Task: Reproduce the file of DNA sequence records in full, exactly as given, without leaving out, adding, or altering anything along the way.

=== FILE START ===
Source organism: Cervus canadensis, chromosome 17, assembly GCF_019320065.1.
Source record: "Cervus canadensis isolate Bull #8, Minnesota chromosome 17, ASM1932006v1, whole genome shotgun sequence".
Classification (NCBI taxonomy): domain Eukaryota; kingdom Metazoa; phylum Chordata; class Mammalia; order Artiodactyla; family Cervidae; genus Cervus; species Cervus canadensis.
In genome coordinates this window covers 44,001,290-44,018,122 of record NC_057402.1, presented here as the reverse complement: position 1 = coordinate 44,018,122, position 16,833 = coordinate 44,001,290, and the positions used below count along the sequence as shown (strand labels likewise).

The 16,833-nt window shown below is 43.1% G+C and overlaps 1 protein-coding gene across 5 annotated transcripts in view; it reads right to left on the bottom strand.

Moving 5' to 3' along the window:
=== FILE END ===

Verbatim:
Source organism: Cervus canadensis, chromosome 17, assembly GCF_019320065.1.
Source record: "Cervus canadensis isolate Bull #8, Minnesota chromosome 17, ASM1932006v1, whole genome shotgun sequence".
Classification (NCBI taxonomy): domain Eukaryota; kingdom Metazoa; phylum Chordata; class Mammalia; order Artiodactyla; family Cervidae; genus Cervus; species Cervus canadensis.
In genome coordinates this window covers 44,001,290-44,018,122 of record NC_057402.1, presented here as the reverse complement: position 1 = coordinate 44,018,122, position 16,833 = coordinate 44,001,290, and the positions used below count along the sequence as shown (strand labels likewise).

The 16,833-nt window shown below is 43.1% G+C and overlaps 1 protein-coding gene across 5 annotated transcripts in view; it reads right to left on the bottom strand.

Moving 5' to 3' along the window: